The music is a slowly unfolding, minor diatonic sonic map. It is as if you are traversing a landscape dotted with multiple features, each feature a note series. The three piano interplay has a post Satie-esque gentleness. At first a very slow ostinato pattern underpins the diatonic melodic simultaneity and it reminds in some ways like the slowly random dripping of rain from a roof after a storm. The ostinato has slow tempo regularity and the melodic figures occurring on top are nicely random in terms of periodicity. The ostinato and its recurrence has a quasi-drone way about it that gives this music an almost Indian classical quality, like the slow alap section of a raga only less purposive. From the initial ostinato comes new figures that play against the raindrop melodics. But it all flows together as a processual experience with a singleness of musical personality.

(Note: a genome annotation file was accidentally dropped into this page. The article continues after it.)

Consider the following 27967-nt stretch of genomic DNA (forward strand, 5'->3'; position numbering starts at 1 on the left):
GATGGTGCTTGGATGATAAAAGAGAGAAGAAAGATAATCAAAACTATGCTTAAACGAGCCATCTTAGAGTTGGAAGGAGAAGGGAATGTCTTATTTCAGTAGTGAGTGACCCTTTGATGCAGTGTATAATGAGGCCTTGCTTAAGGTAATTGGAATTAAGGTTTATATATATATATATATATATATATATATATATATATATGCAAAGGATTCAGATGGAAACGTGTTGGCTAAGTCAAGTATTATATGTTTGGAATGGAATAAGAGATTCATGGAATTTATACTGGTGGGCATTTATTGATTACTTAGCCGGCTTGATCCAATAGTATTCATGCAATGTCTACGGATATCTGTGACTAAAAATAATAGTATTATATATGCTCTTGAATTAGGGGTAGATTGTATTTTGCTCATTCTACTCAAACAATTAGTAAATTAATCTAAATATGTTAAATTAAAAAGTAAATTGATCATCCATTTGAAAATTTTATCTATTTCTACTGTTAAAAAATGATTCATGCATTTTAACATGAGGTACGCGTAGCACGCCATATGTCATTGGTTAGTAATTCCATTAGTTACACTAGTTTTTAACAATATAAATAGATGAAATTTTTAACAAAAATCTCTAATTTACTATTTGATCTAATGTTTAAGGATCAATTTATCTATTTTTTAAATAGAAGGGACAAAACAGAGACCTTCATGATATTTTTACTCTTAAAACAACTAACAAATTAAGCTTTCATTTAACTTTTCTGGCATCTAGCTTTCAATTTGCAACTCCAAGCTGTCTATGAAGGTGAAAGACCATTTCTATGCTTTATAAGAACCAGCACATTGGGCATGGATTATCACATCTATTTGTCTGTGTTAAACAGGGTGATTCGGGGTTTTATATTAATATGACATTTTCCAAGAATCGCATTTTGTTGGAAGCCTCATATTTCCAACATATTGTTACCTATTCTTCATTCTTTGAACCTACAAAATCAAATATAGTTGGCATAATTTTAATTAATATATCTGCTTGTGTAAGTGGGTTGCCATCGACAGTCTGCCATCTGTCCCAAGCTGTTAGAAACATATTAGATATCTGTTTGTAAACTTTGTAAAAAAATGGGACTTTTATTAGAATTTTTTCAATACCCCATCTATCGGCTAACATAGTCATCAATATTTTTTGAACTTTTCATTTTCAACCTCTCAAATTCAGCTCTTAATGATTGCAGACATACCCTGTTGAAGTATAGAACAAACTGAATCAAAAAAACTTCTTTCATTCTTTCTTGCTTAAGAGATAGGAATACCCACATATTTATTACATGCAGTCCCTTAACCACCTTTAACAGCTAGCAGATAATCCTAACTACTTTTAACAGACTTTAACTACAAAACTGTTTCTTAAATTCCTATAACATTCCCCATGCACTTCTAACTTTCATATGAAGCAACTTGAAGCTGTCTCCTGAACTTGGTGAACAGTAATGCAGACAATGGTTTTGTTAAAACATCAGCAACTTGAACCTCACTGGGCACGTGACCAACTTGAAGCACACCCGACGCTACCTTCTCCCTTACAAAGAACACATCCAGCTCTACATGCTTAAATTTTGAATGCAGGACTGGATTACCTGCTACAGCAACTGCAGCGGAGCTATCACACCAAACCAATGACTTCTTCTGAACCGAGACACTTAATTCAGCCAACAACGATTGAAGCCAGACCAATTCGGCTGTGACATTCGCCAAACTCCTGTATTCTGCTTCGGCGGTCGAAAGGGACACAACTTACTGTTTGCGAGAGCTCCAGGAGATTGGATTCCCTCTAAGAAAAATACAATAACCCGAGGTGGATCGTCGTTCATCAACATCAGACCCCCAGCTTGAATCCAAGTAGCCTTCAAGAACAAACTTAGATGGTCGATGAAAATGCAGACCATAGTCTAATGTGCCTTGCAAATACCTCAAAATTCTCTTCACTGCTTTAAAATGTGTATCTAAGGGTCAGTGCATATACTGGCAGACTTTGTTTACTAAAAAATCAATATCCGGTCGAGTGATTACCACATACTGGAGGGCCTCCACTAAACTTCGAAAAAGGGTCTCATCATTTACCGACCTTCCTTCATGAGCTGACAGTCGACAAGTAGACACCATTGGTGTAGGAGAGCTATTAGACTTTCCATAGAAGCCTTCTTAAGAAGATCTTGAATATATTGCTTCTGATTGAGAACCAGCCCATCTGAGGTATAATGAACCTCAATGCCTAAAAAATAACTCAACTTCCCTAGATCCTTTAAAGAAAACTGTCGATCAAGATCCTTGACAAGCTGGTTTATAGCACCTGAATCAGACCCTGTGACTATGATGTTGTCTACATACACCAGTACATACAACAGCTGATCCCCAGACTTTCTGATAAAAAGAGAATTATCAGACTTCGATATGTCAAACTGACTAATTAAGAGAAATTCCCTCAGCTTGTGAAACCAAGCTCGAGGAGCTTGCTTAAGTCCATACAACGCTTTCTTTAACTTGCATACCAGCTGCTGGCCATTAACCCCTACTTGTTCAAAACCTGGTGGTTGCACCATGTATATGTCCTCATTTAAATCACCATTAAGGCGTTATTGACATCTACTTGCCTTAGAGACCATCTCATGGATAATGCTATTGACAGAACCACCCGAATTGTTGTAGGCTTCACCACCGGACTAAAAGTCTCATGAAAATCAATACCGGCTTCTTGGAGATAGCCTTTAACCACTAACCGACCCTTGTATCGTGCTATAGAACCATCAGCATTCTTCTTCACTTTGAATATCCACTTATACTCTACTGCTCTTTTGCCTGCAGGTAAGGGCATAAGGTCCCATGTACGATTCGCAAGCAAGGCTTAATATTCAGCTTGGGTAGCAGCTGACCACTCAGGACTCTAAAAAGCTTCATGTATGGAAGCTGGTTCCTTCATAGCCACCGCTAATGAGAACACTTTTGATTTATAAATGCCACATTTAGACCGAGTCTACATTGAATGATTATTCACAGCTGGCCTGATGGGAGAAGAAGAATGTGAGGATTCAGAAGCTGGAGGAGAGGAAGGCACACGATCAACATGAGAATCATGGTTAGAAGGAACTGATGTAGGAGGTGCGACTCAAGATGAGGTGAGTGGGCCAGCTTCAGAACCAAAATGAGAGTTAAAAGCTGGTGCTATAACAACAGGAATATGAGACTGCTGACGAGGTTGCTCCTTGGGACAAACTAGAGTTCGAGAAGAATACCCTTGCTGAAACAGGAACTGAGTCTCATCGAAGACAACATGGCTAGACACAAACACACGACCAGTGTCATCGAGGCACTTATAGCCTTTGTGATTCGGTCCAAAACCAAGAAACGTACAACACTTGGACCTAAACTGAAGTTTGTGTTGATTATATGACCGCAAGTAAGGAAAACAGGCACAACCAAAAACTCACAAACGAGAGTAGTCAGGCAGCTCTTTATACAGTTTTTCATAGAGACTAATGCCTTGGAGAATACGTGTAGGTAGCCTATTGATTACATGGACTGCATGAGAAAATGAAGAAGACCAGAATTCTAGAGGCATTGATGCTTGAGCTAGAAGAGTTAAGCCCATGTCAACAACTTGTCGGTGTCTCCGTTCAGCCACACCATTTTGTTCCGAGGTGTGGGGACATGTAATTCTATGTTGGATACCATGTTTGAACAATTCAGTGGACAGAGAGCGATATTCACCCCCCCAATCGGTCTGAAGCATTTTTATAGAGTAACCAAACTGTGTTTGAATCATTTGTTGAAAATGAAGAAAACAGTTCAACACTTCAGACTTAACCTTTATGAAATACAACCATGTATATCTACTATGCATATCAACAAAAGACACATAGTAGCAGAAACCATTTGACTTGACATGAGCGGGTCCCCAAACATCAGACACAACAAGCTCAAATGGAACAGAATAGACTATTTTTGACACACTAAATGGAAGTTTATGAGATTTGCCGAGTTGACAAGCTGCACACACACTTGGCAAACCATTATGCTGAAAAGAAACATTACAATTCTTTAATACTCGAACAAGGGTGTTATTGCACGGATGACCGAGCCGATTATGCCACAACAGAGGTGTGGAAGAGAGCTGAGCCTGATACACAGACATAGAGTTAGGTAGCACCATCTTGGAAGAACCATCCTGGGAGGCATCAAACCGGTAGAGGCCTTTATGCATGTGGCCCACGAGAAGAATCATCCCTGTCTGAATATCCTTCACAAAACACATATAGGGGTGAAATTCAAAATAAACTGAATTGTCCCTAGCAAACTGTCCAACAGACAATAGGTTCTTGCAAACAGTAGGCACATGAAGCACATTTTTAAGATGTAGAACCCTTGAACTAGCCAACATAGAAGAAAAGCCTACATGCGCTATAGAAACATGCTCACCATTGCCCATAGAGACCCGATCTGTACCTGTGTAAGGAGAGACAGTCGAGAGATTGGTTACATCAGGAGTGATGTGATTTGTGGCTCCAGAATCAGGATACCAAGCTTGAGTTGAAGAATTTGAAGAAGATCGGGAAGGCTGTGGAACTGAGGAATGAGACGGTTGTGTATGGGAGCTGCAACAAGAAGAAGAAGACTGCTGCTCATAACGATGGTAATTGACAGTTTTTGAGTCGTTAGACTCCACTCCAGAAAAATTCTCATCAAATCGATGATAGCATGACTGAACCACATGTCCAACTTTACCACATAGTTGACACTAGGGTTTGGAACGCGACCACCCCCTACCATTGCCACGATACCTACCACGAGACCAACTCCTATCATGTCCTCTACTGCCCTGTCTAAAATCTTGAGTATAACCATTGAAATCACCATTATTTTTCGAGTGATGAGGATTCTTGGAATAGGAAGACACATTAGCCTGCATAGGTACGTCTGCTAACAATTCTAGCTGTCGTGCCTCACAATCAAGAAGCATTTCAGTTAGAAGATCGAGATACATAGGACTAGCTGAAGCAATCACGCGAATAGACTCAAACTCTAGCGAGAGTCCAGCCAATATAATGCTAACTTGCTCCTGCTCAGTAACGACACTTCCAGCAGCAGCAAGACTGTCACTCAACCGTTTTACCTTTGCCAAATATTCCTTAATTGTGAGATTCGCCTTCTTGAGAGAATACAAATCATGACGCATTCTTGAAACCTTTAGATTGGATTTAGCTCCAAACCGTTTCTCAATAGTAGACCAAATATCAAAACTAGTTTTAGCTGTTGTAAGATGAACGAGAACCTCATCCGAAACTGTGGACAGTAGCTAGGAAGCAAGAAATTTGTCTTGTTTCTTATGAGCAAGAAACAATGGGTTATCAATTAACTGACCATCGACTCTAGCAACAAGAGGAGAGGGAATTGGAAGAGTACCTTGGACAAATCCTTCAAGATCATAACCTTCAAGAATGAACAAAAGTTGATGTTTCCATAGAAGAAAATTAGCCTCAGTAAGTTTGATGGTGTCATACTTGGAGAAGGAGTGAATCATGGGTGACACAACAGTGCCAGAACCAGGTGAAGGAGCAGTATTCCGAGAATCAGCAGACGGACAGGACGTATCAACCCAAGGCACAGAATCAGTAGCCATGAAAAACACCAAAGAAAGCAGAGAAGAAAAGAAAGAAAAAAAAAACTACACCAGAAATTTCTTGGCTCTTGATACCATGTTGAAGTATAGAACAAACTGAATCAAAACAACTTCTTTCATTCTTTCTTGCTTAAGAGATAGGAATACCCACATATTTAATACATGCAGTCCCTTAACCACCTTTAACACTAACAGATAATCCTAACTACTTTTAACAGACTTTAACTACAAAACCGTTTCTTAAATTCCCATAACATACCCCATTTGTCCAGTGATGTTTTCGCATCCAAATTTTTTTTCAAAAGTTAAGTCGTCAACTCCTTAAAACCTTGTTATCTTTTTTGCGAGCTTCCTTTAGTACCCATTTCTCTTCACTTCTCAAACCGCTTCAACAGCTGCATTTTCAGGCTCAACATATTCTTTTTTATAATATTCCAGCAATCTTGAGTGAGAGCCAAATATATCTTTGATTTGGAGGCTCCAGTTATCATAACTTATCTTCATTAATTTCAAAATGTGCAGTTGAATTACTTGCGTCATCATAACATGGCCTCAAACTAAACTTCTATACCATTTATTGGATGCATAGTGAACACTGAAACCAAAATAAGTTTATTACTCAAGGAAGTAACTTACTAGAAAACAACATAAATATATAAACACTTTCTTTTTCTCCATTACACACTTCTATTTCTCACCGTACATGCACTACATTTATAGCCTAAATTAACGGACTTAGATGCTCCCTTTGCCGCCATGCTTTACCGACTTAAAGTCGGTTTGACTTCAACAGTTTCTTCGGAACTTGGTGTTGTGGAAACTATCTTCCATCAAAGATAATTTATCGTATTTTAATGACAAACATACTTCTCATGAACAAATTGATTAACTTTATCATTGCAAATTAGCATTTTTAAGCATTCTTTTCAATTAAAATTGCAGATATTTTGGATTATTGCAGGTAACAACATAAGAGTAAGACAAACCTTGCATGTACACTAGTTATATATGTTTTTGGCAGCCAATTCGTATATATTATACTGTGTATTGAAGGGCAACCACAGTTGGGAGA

The sound is somehow like something out of nature, random seeming yet staying in the realm of the minor diatonic tonality consistently. Then, towards the middle, the key shifts and with it the melodic figures become more dense. It changes the music up nicely and allows our ears a refreshment that moves things forward.
There may be others in the Cold Blue series that I would get first if I hadn't heard any of them yet. But in the end Kyle Gann's Long Night opens up an ambient world that one can inhabit frequently as a place to repose, perhaps meditate on life. Well done.